Challenging Behavior as Communication
Challenging behavior must be assessed to identify why the behavior is occurring—that is, whether the behavior serves a particular function(s) for the individual and, if so, what function(s) and under what circumstances. It is necessary to teach the individual alternative and appropriate ways to achieve the same function while ignoring or preventing the challenging behavior.
To assess the function of a challenging behavior that is serious and/or long-standing, the team uses a formal process (including, for example, interviews, hypothesis setting, and observation to support or revise the hypotheses) to determine the purpose the challenging behavior achieves for the individual with severe disabilities. For less serious behaviors, the team takes a less formal approach (including, for example, team discussion, checklists, and possible interview). Functional behavior assessment (FBA) is accomplished with several steps:
- describing the behavior;
- interviewing those who know the individual to identify the events, times, and situations that give rise to the behavior(s) and the consequences that seem to maintain the behavior;
- developing a hypothesis or hypotheses to explain these situations and the reinforcers that maintain them;
- collecting data, through direct observation, to systematically test and support/refute the hypothesis/hypotheses.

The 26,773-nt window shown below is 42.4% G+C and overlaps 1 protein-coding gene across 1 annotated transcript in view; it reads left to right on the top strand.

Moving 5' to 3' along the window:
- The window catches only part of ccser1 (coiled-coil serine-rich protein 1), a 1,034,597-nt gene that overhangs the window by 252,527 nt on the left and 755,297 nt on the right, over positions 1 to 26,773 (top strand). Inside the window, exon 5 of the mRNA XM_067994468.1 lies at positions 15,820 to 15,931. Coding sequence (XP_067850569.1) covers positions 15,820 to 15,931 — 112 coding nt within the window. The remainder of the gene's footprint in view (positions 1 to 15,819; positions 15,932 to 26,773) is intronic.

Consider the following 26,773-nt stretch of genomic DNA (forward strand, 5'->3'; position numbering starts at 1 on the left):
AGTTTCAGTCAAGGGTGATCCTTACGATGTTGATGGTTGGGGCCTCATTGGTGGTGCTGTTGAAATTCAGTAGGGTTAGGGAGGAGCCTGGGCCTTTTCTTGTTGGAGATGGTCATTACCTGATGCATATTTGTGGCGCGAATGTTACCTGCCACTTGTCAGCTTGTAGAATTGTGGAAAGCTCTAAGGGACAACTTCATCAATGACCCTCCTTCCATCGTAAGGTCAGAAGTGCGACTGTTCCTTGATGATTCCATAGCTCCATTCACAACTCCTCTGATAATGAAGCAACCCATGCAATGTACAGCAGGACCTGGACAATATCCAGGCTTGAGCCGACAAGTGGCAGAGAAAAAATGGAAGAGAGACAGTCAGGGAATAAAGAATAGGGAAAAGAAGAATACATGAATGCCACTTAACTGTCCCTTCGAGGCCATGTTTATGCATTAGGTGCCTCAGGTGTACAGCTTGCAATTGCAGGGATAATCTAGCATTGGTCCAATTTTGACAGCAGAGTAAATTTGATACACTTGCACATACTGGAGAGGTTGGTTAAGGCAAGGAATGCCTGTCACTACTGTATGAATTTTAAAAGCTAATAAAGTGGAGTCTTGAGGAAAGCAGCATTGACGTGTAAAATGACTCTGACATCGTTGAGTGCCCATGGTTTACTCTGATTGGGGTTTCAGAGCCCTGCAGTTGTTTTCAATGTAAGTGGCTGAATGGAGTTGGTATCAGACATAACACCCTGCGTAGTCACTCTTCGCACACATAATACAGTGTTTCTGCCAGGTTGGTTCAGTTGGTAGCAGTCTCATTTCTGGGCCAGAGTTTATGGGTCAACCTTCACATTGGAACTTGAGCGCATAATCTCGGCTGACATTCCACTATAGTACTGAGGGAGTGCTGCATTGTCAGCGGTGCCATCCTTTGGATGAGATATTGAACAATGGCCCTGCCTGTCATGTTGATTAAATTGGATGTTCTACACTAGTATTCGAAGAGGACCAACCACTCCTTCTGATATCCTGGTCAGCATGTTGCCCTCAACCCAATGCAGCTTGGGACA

Several approaches have been described and validated for functional assessment; various checklists also have proven helpful when direct observation is not called for or to supplement observation. If the challenging behavior is serious, a crisis management plan may need to be designed and put into place before a functional assessment can be conducted.
Goals are accomplished through team development and implementation of a positive behavior support (PBS) plan that extends across the daily routines and environments used by the individual. The completed FBA will guide the development of the PBS plan. A typical component of PBS plans is the instruction of communication, often through AAC methods.
Functional communication training (FCT) is often a part of plans to respond to challenging behaviors. FCT may target AAC communication responses and involves several instructional steps to teach the communication responses that will replace the challenging behavior and typically match its function.
Bottom Line: Many so-called challenging behaviors actually serve a communicative function. Individuals who have no conventional means to seek escape from undesired tasks/situations or gain desired social attention may produce challenging behaviors that accomplish those outcomes.
Neidert, P. L., Rooker, G. W., Bayles, M. W., & Miller, J. R. (2013). Functional analysis of problem behavior. In D. D. Reed, F. D. D. G. Reed, & J. K. Luiselli (Eds.), Handbook of crisis intervention and developmental disabilities: Issues in clinical child psychology (pp. 147–167). New York: Springer.